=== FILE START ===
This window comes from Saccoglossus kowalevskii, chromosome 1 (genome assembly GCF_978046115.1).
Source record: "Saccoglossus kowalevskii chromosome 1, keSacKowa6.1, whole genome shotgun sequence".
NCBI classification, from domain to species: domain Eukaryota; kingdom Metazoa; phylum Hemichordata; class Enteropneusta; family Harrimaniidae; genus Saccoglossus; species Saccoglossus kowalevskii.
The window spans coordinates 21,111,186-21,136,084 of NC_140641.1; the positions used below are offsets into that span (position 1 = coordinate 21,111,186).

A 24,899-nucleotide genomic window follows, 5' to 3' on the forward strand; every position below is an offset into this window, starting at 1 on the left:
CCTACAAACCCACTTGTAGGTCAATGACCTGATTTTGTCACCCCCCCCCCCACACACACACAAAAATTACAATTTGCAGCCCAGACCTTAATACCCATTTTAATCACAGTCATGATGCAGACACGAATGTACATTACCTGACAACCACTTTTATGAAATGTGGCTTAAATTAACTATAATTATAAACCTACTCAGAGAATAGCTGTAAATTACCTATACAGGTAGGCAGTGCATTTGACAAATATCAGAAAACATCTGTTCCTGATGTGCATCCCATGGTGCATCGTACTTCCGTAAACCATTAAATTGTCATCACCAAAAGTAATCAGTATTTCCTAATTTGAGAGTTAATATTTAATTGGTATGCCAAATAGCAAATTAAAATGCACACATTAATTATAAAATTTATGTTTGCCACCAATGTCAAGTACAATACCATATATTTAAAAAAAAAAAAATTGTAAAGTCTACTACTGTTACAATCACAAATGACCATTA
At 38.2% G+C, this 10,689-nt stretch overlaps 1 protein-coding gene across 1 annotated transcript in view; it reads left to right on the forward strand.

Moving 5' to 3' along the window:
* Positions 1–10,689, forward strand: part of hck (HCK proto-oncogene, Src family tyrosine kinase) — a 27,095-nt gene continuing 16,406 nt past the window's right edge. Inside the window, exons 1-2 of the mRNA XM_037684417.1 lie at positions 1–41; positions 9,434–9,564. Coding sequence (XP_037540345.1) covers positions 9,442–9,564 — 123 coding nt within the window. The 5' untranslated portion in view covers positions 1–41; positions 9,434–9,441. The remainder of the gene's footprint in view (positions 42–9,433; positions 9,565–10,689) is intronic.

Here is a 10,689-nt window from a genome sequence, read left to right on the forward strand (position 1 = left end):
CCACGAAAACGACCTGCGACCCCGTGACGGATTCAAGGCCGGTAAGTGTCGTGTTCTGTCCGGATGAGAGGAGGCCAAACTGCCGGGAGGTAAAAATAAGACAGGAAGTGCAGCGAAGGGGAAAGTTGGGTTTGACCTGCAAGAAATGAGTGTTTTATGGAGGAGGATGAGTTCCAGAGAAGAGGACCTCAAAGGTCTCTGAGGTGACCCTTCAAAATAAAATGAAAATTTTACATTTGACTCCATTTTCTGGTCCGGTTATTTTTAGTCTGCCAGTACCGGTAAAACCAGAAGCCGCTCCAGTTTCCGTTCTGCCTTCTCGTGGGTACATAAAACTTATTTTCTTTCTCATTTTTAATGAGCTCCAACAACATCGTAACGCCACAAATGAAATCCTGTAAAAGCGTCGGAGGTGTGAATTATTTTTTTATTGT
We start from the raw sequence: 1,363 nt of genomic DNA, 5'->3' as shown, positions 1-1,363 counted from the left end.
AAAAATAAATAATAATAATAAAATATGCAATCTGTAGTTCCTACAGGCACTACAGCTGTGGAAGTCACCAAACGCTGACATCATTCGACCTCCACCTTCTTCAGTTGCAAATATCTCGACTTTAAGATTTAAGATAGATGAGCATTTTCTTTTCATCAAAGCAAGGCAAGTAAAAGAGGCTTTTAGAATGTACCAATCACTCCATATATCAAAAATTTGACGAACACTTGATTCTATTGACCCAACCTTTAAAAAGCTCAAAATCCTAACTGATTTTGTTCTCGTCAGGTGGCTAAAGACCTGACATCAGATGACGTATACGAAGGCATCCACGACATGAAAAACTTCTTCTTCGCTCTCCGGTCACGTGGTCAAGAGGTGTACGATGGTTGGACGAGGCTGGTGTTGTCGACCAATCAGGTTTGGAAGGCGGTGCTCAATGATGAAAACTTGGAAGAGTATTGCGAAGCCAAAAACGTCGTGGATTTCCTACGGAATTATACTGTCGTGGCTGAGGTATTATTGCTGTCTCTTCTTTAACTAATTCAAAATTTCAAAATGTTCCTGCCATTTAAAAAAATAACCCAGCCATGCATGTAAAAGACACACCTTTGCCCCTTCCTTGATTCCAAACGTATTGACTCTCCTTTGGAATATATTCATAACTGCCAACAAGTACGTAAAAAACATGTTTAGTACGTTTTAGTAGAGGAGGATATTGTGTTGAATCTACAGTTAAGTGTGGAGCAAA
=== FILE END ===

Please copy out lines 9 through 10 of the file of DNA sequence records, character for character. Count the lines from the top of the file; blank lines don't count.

* Positions 1–10,689, forward strand: part of hck (HCK proto-oncogene, Src family tyrosine kinase) — a 27,095-nt gene continuing 16,406 nt past the window's right edge. Inside the window, exons 1-2 of the mRNA XM_037684417.1 lie at positions 1–41; positions 9,434–9,564. Coding sequence (XP_037540345.1) covers positions 9,442–9,564 — 123 coding nt within the window. The 5' untranslated portion in view covers positions 1–41; positions 9,434–9,441. The remainder of the gene's footprint in view (positions 42–9,433; positions 9,565–10,689) is intronic.

Here is a 10,689-nt window from a genome sequence, read left to right on the forward strand (position 1 = left end):